Read the original post in History & Policy.
This week, the Home Secretary Suella Braverman provided the UK parliament with an update on the government’s delivery of recommendations as outlined in the 2020 Windrush Lessons Learned Review. This included the announcement that the Home Office is dropping three of the 30 recommendations provided by the author of the review, Wendy Williams, who was appointed by the government as an independent advisor in the aftermath of the Windrush scandal.
Campaigning for many years about their ill-treatment at the hands of the authorities, the concerns of the Caribbean community continued to fall on deaf ears. Notwithstanding, from 2014 accounts began to emerge about individuals who had arrived in the country as British subjects between 1948 and 1973 yet found they were being detained, deported or blocked by the Home Office upon re-entry.
By 2018, the scandal had reached the front pages. The story was met with outrage and indignation by Caribbean High Commissioners, and ultimately led to the resignation of then Home Secretary Amber Rudd in April that same year.
The three discarded recommendations announced this week included reconciliation with persons affected by the scandal, the introduction of a Migrants’ Commissioner and a review of the role of the Independent Chief Inspector of Borders and Immigration. In her speech, Braverman downplayed the need for reconciliation between survivors with the Home Office and immigration officials, arguing it would not be an effective way to properly address the sensitivities of the scandal. The Windrush rights campaigner Patrick Vernon, disagrees. In an interview with Channel 4 News he stated:
“It’s [the Home Office] failed on the recommendations, it’s failed the Windrush generation and it’s failing the public…I challenge the Home Secretary tonight. Have meetings with survivors, families, lawyers and people connected to it to hear the true story. She’s relying on second- and third-hand information to make decisions which is not in the public interest.”
A long-time outspoken opponent of the Home Office and advocate of rights for persons affected by the scandal, Labour MP for Tottenham David Lammy, also said:
“After the abominable Windrush scandal, in which Black Britons were detained, deported, denied healthcare, denied housing, denied education…successive Prime Ministers and Home Secretaries came to this house and they said that they would accept, in full, the recommendations of Wendy Williams’ inquiry into the scandal and that they would compensate the victims. This morning, slipped out quietly in a written statement, this house finds out that in fact only half of the compensation has been made and that Windrush recommendations have been dropped. Mr Speaker, it tramples on the hopes of the Windrush generation and anyone who believes in our shared, multicultural future.”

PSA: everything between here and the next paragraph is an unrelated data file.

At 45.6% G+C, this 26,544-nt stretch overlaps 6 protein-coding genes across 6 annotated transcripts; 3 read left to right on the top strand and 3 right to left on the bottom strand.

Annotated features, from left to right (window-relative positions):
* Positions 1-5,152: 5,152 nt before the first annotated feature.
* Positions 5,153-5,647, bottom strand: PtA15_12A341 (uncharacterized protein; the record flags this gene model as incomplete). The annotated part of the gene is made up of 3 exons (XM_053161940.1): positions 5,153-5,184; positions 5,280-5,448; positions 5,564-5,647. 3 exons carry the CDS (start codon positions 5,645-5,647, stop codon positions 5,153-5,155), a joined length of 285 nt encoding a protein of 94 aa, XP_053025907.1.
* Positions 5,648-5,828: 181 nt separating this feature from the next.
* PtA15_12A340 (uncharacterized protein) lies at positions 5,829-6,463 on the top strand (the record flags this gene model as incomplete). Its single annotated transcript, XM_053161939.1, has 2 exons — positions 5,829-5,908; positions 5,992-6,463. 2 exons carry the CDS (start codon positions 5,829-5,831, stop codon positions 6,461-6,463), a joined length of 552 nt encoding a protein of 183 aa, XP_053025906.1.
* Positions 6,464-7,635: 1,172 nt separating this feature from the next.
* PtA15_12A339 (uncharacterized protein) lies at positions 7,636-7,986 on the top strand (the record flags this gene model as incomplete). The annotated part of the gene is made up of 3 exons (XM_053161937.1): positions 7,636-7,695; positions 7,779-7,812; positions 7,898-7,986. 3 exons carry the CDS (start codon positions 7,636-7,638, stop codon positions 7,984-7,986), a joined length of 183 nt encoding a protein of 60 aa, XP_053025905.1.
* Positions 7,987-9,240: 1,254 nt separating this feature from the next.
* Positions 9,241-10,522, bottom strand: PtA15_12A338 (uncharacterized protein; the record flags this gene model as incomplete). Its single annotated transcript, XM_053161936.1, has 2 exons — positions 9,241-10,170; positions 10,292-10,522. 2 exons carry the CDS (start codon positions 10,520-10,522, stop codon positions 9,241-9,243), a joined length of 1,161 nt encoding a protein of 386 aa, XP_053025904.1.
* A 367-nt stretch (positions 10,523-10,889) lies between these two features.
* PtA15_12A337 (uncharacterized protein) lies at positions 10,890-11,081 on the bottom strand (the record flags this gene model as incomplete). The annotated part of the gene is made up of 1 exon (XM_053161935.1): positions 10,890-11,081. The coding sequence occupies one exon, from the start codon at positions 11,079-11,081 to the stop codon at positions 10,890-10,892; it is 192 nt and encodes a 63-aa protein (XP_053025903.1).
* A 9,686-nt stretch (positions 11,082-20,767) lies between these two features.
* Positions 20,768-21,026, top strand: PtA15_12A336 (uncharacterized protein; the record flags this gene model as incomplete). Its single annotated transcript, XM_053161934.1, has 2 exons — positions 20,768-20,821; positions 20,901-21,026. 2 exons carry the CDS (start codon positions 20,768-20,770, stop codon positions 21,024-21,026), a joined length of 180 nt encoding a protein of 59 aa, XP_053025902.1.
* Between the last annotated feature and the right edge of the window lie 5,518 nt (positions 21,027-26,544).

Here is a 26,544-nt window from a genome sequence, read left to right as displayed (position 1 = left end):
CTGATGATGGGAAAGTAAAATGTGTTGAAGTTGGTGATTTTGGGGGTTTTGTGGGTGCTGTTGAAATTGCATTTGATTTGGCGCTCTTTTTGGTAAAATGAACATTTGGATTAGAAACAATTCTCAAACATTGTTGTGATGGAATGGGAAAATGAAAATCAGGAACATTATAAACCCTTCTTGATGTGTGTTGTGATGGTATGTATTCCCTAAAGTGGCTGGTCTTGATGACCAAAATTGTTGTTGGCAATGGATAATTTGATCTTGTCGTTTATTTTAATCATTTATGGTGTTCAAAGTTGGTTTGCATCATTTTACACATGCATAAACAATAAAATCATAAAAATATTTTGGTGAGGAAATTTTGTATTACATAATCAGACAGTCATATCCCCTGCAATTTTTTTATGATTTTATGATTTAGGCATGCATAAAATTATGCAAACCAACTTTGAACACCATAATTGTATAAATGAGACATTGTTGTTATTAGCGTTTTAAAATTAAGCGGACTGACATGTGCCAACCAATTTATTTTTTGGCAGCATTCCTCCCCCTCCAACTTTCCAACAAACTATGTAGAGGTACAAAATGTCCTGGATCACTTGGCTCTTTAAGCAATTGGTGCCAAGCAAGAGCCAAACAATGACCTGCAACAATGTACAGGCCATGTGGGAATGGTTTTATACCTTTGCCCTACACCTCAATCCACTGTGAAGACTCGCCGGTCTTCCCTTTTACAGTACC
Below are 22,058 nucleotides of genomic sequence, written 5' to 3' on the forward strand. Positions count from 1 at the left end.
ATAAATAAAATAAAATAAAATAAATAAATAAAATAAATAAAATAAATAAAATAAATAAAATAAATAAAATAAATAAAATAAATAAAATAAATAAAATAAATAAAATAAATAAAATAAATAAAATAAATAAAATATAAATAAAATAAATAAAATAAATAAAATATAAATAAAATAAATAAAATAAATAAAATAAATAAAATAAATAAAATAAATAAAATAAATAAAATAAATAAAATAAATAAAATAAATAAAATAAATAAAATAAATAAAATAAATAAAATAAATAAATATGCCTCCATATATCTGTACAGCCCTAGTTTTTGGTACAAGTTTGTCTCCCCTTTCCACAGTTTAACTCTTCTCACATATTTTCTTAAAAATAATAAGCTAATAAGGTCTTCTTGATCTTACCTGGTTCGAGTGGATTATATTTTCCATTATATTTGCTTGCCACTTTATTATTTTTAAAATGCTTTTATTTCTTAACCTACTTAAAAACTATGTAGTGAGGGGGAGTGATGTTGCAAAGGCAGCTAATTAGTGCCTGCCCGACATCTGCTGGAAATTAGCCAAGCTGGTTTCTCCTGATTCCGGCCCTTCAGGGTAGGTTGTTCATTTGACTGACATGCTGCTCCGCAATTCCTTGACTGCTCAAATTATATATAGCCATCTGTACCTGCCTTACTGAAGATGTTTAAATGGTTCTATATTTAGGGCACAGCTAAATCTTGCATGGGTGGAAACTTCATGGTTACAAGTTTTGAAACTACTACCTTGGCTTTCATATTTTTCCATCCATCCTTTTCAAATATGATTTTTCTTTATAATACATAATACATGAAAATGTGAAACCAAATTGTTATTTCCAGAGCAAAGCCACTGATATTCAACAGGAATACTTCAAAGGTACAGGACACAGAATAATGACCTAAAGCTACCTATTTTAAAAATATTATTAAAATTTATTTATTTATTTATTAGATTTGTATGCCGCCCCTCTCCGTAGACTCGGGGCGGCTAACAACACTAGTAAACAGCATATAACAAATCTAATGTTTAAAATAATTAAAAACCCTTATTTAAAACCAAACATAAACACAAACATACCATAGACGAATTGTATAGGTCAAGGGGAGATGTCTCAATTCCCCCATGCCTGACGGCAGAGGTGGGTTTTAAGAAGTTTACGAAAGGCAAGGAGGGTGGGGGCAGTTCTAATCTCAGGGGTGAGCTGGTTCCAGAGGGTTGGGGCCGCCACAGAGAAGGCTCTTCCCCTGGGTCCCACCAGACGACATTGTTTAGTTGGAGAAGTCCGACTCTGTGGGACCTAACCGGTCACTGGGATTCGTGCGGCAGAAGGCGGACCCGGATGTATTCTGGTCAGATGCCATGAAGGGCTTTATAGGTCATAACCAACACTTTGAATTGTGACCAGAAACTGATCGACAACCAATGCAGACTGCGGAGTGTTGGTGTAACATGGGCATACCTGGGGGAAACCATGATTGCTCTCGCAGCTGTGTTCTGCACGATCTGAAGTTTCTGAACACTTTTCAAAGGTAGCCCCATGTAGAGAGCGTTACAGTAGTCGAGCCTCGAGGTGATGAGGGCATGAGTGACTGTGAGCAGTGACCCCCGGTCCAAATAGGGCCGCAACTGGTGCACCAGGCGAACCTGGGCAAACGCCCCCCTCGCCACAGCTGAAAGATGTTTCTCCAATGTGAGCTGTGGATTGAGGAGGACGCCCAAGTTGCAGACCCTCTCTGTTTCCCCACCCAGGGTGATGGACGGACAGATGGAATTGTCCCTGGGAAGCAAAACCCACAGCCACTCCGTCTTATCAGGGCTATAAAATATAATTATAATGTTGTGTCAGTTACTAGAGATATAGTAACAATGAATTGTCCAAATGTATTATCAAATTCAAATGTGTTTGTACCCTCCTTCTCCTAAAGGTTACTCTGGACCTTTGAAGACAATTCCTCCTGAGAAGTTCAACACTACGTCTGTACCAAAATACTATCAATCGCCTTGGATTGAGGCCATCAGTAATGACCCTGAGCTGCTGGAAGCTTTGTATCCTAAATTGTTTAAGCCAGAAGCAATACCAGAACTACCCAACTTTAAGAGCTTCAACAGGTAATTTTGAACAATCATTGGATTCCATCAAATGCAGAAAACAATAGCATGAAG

The timing of the announcement this week is not only cruel but also politically inept, given that a United Nations Working Group of Experts on People of African Descent is currently on a fact-finding mission in the UK. In its last report, published just three months after Theresa May announced her plans to enforce Mr Cameron’s ‘hostile environment’ in 2012, the UN delegation warned that the government already lacked an understanding of its history and it needed to properly identify and address cases of discrimination and racism:
“The particular history and context of people of African descent should be taken into account and reflected in a comprehensive action agenda of legislation and policies, including special measures to overcome persistent and structural disparities affecting people of African descent.” (pg. 17, UN Report of the Working Group of Experts on People of African Descent).
In the ten years since the UN last wrote its report, the British government has followed through on its goal to make the UK a hostile place to live. The case for Brexit was, in part, won by a campaign awash with xenophobia, fear-mongering and anti-Black, anti-immigrant diatribe. The UN delegation cannot ignore these blatant human rights abuses, nor can it overlook the insultingly half-hearted attempts made by the Home Office to implement real and effective policy change following the scandal.
This year marks 75 years since the arrival of HMT Empire Windrush to the UK. The government has repeatedly agreed to honour the contributions of people from the Caribbean and broader Commonwealth on this special occasion. One might have thought this would at last be a high priority for a government in which both Prime Minister and Home Secretary are the children of economic migrants from British East Africa.
The Home Office’s lacklustre promise to right the wrongs of the past, however, is a glaring indictment of the department’s continuing failure under Sunak and Braverman to tackle its appalling treatment of Black Britons.
While it continues to play lip service to this commitment, the ditching of these three crucial measures by the Home Secretary this week suggests that Conservative governments will continue to ignore the calls for justice from people whose lives have been turned upside down by these unjust and discriminatory actions.
Please note: Views expressed are those of the author.
Dr Eve Hayes de Kalaf has an extensive academic and professional background working across Latin America and the Caribbean. She obtained a distinction in a PGDip in Human Development with the United Nations in 2010 and a Master’s degree at the Institute for the Study of the Americas in 2011. Eve completed her PhD in Latin American Studies from the University of Aberdeen in 2018. She is currently Research Fellow at the Institute of Historical Research (IHR), School of Advanced Study, University of London.